Avoid Data Loss By Following These Steps To Set Your Flow Cytometry Gates Correctly

How are you defining your gates?

When you do primary analysis or single tube analysis, it’s important that you make sure your gates are set correctly.

You need to know that you can find the populations that you’re interested in so you can extract the appropriate data.

This is what allows you to do your secondary or statistical analysis confidently.

What Gates Should You Be Setting Up In Your Flow Experiments

At the beginning of the experimental design process, it is a good idea to sketch out a hypothetical gating strategy. This sketch will help evaluate the panel and ensure that those markers that need good resolution are visualized with brighter fluorochromes.

In any gating strategy, gates to address machine and processing issues should be used to exclude those events that could confound the analysis. These gates include a flow stability gate, a doublet discrimination gate, a ‘schmutz’ gate and finally a gate to eliminate dead cells and if a dump channel is in the panel, this is where it can be included.

Figure 1: Gating Strategy showing the primary gates (top) and secondary gates (bottom), along with FMO controls (smaller plots bottom right).

Once these gates have been used to clean up the data, gating using the antibodies comes next. The first couple of gates are typically the major lineage markers (e.g. CD3, CD20, etc), followed by the subsetting markers, which are used to identify the population that the experiment has been built around.

The flow stability gate is going to help you identify where there were issues with the flow rate. But if you don’t have good flow at the beginning, this data may impact data interpretation. Sometimes, at the very end of your run you’ll get events that are falling off because the tube is dry, so you want to eliminate those events as well. This is especially important if you have discontinuity or issues during the run because you had microclogging. With advances in analytical packages written in R and other languages, this process has been automated. One of these programs is called FlowAI. In the figure below, the raw data is shown on top. After FlowAI is run, two gates ‘FlowAIBadEvents’ and FlowAIGoodEvents’ are generated and downstream analysis can continue.

Figure 2: Automatic removal of events that are identified as ‘anomalies’

From this flow stability gate, pulse geometry can be used to remove doublets. As a reminder, when a photon is detected, an electronic pulse is generated. This has three characteristics – a pulse height, a pulse width (or time of flight) and the pulse area – the integral of height and width. If two cells stick together, the pulse width will increase, so the pulse area will increase without a proportional increase in height.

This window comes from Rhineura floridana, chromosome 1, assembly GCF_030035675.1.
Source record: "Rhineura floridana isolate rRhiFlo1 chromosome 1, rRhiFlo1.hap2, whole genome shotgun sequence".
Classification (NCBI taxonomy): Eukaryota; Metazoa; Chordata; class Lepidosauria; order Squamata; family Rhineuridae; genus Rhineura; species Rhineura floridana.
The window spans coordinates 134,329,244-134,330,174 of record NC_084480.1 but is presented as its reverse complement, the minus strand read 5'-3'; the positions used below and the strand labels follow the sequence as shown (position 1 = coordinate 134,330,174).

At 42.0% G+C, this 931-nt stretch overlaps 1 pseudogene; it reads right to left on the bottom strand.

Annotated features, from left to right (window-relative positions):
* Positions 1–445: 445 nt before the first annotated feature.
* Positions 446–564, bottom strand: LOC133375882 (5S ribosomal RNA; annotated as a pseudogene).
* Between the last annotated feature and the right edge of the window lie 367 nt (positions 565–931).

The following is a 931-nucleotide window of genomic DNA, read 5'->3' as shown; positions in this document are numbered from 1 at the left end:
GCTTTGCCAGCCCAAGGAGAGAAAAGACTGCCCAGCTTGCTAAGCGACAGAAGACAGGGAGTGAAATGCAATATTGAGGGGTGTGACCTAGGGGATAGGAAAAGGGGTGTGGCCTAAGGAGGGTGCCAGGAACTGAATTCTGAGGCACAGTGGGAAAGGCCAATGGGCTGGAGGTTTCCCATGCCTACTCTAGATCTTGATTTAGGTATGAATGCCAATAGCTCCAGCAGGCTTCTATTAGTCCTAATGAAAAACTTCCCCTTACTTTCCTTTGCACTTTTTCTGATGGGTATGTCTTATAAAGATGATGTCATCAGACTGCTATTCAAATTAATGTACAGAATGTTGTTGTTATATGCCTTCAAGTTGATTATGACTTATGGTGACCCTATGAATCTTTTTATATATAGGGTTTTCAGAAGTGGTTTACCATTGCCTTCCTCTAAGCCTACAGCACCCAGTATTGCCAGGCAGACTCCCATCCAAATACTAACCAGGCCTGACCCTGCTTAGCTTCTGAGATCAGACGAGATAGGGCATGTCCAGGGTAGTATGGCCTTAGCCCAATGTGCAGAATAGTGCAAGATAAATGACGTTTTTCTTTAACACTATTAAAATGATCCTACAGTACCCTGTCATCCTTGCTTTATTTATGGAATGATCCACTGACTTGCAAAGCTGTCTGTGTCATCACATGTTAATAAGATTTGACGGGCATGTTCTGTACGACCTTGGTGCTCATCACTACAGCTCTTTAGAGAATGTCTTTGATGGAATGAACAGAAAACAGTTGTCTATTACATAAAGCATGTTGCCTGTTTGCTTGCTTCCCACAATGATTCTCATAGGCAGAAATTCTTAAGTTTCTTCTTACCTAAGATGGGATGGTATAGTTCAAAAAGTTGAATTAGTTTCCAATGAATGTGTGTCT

Figure 3: The electronic pulse of a single (top) and a doublet (bottom) showing how the different parameters would change.

The third gate here is called this the forward scatter gate. You can use this gate to get rid of small pinocytotic cells that are side scatter complex and forward scatter small. This gate is also used to get rid of the debris in the lower left-hand corner, as well as events that are off the scale. You should use the forward scatter gate as a cleanup gate and let the antibodies do the heavy lifting.

The last gate is the viability and dump channel gate.

Using , these four gates, 9flow stability gate, a doublet discrimination gate, a ‘schmutz’ gate and a gate to eliminate dead cells or a dump channel) will get you to the point where you can then start doing additional analysis and use antibodies to identify populations.

Remember gating is a data reduction tool so a good rule of thumb is to be generous with each gate in the initial analysis. Tighten these gates up based on the consequences and results of the impact on your target populations and based on the appropriate controls.

Start with major subset identifiers, and then get more and more specific until you meet the population of interest. Then you can take that population on for your secondary analysis.

Once you have chosen the types of gates you are using you need to determine how you will define those gates. Here are 3 things to remember when defining your gates…

1. Don’t use an isotype control.

Historically, researchers used a tool called the isotype control to define positive from negative. The theory for using isotype controls was that an antibody with the same isotype as my antibody of interest will reveal the non-specific binding of my target antibody.

A useful control should be one that changes a single variable. In the case of an isotype control, there are some large assumptions that are made which invalidate the utility of this reagent as a useful control.

  1. That the isotype control has the same affinity for off-targets as the experimental antibody.
  2. There are no primary targets for the isotype control
  3. That the fluorochrome to protein ratio is the same for the isotype control and target antibody.

These are some pretty big assumptions. Take for example the mouse IgG2a, 𝜅 isotype control clone MOPC-173. This was first described in the 1970’s, but no target was identified. Vendors selling this reagent generally state that it has been tested against major lineage subsets under various conditions. Does this testing resolve assumption A and B?

Looking at the F/P ratio, for some reagents (PE-labeled, for example) steric hindrance prevents more than one label per antigen. However, for smaller molecules, different antibodies can have different optimal F/P ratios. This figure, from ThermoFisher’s website, shows this issue clearly. This graph plots the F/P ratio of two different molecules (FITC and AlexaFluor 488) and the impact on fluorescene. Notice that the FITC tops out at ratio of 6 for this molecule, whereas Alexa488 keeps getting brighter. Thus, the brightness of your reagent is tied to the F/P ratio. If the F/P on the target antigen is lower than for the isotype control, the observed signal for the isotype could be higer for this reason, not due to more binding.